WSJ Washington Wire
A top labor leader released a statement today calling on John McCain and Sarah Palin to denounce a string of angry crowd outburst that have come to define the tone of the Republican campaign in recent days.
“In a world where unspeakable violence is too often promulgated by extremists, it is no small or trivial matter to call someone a terrorist–or to incite potentially dangerous individuals toward violence,” AFL-CIO PresidentJohn Sweeney said this afternoon.
At a Monday campaign event in Albuquerque, a male attendee shouted “Terrorist!” when McCain asked the rhetorical question, “Who is Barack Obama?” McCain did not respond to the outburst; it is unknown if he heard the man.
That same day at a Florida campaign event, an attendee shouted “Kill him!” when Palin was criticizing Obama for his ties to 1960s radical Bill Ayers. Other shouts of “traitor” and “treason” have peppered McCain and Palin stops in recent days.
Guests at recent McCain-Palin campaign events have also increased the frequency of using Obama’s middle name, Hussein, when referring to the Illinois senator. McCain earlier this year had condemned such tactics.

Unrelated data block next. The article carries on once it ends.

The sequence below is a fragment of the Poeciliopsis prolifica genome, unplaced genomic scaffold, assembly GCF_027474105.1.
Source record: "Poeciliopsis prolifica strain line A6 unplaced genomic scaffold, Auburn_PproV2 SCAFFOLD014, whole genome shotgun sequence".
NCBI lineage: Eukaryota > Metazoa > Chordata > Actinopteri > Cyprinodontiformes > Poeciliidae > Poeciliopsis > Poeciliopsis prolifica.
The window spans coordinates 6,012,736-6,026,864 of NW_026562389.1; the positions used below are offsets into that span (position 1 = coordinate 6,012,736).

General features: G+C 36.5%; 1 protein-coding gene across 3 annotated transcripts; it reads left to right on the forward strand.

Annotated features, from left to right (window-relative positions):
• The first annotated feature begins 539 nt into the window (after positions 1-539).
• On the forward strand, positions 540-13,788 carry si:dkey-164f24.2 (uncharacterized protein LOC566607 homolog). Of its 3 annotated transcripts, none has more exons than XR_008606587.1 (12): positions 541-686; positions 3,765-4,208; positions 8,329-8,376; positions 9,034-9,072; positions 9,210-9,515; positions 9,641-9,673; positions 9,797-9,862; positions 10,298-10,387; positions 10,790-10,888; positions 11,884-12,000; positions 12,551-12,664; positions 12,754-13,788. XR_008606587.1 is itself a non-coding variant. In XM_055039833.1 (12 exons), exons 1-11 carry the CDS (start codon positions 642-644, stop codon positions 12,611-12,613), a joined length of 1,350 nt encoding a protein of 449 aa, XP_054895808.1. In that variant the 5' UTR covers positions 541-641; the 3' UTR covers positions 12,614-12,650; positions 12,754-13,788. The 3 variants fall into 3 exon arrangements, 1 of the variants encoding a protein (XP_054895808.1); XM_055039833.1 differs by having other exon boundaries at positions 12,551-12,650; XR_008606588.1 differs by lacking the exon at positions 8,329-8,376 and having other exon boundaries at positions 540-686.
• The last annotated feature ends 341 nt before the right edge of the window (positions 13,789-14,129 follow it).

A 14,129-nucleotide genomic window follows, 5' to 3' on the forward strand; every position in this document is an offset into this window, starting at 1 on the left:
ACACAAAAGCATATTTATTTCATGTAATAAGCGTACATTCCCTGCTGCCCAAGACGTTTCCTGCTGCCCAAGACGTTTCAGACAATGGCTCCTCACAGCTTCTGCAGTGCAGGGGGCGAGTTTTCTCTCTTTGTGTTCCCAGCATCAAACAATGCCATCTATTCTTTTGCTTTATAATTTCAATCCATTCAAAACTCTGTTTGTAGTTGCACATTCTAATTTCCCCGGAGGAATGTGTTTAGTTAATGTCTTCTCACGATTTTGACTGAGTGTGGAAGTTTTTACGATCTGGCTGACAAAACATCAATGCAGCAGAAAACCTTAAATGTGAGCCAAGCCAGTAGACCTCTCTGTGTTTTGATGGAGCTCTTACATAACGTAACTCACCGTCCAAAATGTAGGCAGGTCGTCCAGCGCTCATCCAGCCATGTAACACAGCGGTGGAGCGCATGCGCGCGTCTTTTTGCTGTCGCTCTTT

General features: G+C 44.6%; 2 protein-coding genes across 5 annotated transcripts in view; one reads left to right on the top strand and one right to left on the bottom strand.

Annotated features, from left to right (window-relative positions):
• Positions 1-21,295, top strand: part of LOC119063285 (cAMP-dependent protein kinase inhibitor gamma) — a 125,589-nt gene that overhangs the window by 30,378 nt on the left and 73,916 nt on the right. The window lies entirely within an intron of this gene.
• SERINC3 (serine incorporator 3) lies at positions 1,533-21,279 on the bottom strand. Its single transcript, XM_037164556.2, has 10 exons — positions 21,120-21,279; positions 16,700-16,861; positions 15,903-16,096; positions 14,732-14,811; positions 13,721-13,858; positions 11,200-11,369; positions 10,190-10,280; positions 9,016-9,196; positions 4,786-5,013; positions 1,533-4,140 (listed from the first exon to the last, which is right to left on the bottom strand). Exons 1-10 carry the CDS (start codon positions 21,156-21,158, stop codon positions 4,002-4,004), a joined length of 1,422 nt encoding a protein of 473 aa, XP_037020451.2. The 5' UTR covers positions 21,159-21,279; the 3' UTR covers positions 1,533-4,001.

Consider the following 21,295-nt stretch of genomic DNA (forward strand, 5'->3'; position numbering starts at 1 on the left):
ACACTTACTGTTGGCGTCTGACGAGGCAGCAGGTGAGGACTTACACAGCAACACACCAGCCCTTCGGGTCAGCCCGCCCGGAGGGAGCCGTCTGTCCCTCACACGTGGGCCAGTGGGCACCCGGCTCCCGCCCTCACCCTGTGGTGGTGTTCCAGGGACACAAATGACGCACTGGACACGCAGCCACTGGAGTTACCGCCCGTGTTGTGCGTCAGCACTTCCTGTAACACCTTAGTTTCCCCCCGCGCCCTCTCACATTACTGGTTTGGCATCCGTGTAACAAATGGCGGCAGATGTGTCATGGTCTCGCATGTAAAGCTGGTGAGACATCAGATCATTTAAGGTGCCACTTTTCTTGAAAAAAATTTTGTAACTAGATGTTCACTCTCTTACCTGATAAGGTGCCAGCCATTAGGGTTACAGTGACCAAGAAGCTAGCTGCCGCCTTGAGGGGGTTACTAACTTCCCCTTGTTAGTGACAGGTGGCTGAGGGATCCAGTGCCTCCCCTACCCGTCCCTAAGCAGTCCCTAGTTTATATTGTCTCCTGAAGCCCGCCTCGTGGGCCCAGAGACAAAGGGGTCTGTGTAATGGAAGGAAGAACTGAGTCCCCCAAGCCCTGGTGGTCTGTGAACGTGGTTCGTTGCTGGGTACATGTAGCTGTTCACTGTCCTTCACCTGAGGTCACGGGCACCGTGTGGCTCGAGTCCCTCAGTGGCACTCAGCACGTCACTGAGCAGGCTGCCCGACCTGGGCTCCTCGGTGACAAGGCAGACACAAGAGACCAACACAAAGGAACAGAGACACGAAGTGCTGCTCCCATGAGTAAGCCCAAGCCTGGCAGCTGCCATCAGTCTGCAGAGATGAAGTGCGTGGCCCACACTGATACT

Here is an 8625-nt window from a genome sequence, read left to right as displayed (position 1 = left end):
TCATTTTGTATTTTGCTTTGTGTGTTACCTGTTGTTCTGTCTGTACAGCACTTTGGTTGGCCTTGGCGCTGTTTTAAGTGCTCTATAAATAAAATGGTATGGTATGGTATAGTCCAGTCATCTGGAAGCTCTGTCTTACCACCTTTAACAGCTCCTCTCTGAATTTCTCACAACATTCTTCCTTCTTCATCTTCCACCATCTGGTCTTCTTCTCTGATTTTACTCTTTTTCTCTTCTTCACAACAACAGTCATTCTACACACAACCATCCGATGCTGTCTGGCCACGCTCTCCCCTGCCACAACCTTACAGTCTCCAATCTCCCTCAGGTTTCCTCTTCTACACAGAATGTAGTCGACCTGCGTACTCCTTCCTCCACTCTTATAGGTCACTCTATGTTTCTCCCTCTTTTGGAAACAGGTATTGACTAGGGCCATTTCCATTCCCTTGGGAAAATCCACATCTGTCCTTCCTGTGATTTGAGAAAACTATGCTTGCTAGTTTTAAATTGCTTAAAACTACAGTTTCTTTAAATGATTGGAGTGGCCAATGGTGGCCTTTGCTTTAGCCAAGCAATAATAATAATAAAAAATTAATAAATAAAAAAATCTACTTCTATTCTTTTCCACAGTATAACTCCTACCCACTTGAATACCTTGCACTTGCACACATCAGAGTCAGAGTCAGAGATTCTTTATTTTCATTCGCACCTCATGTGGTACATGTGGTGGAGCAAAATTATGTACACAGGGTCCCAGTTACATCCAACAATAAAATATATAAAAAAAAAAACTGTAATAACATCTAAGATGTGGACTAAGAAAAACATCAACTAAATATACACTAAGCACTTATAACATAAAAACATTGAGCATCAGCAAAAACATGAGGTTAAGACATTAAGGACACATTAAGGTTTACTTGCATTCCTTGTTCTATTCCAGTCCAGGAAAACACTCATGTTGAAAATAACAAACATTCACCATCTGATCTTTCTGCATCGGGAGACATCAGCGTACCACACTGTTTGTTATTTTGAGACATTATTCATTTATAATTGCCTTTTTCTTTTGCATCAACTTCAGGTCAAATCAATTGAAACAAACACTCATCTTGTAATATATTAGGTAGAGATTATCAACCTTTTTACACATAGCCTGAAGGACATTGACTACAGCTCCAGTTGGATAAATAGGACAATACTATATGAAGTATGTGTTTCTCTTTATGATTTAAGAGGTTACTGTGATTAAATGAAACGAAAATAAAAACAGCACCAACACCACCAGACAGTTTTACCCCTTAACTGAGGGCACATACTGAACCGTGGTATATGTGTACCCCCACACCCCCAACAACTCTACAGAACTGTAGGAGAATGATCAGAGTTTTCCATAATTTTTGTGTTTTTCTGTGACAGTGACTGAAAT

Angry name-calling has also been directed at one of Palin’s frequent targets—the mainstream media. The Washington Post reported that at the Clearwater, Fla., event Tuesday a supporter “shouted a racial epithet at an African American sound man for a network and told him, ‘Sit down, boy’” when the Alaska governor referred to her “less than successful interview with kinda mainstream media.”
A McCain spokesman also attacked Obama. “Barack Obama’s attacks on Americans who support John McCain reveal far more about him than they do about John McCain. It is clear that Barack Obama just doesn’t understand regular people and the issues they care about,” said Brian Rogers.
In his statement, Sweeney, who supports Obama, accused McCain and Palin of “walking a very thin line in pretending not to hear the hateful invectives spewed at their rallies” and he called on the Arizona senator to denounce such remarks in “the strongest possible terms.”
“Anything less puts McCain in the same camp as the racists and extremists who are bringing their angry rhetoric to his campaign events,” Sweeney said.